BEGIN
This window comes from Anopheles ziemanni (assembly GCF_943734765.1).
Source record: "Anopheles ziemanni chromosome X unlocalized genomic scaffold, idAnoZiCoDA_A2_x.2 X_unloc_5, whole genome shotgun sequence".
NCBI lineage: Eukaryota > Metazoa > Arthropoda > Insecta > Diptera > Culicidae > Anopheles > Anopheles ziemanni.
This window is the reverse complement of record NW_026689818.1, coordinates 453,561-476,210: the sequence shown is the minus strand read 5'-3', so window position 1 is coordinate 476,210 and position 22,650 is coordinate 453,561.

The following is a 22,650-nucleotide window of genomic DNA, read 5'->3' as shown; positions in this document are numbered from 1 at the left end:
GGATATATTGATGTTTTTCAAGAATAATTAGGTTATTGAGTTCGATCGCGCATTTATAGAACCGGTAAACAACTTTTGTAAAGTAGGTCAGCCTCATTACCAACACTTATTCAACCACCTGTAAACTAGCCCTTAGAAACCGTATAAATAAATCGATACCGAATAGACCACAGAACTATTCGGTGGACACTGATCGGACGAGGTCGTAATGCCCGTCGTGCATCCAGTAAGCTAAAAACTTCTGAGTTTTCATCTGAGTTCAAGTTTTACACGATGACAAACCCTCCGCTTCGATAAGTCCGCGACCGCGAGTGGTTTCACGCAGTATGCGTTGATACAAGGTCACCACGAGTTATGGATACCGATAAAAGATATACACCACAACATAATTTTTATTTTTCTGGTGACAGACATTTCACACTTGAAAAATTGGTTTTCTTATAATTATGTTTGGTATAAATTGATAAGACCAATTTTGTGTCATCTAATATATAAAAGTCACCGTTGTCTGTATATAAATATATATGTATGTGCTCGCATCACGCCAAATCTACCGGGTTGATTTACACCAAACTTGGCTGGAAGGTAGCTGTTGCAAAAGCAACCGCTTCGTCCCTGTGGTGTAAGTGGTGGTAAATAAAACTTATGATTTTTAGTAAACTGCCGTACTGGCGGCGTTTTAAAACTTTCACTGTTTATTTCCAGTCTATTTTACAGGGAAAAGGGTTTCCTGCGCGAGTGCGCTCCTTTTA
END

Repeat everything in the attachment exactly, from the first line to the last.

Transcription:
This window comes from Anopheles ziemanni (assembly GCF_943734765.1).
Source record: "Anopheles ziemanni chromosome X unlocalized genomic scaffold, idAnoZiCoDA_A2_x.2 X_unloc_5, whole genome shotgun sequence".
NCBI lineage: Eukaryota > Metazoa > Arthropoda > Insecta > Diptera > Culicidae > Anopheles > Anopheles ziemanni.
This window is the reverse complement of record NW_026689818.1, coordinates 453,561-476,210: the sequence shown is the minus strand read 5'-3', so window position 1 is coordinate 476,210 and position 22,650 is coordinate 453,561.

The following is a 22,650-nucleotide window of genomic DNA, read 5'->3' as shown; positions in this document are numbered from 1 at the left end:
GGATATATTGATGTTTTTCAAGAATAATTAGGTTATTGAGTTCGATCGCGCATTTATAGAACCGGTAAACAACTTTTGTAAAGTAGGTCAGCCTCATTACCAACACTTATTCAACCACCTGTAAACTAGCCCTTAGAAACCGTATAAATAAATCGATACCGAATAGACCACAGAACTATTCGGTGGACACTGATCGGACGAGGTCGTAATGCCCGTCGTGCATCCAGTAAGCTAAAAACTTCTGAGTTTTCATCTGAGTTCAAGTTTTACACGATGACAAACCCTCCGCTTCGATAAGTCCGCGACCGCGAGTGGTTTCACGCAGTATGCGTTGATACAAGGTCACCACGAGTTATGGATACCGATAAAAGATATACACCACAACATAATTTTTATTTTTCTGGTGACAGACATTTCACACTTGAAAAATTGGTTTTCTTATAATTATGTTTGGTATAAATTGATAAGACCAATTTTGTGTCATCTAATATATAAAAGTCACCGTTGTCTGTATATAAATATATATGTATGTGCTCGCATCACGCCAAATCTACCGGGTTGATTTACACCAAACTTGGCTGGAAGGTAGCTGTTGCAAAAGCAACCGCTTCGTCCCTGTGGTGTAAGTGGTGGTAAATAAAACTTATGATTTTTAGTAAACTGCCGTACTGGCGGCGTTTTAAAACTTTCACTGTTTATTTCCAGTCTATTTTACAGGGAAAAGGGTTTCCTGCGCGAGTGCGCTCCTTTTA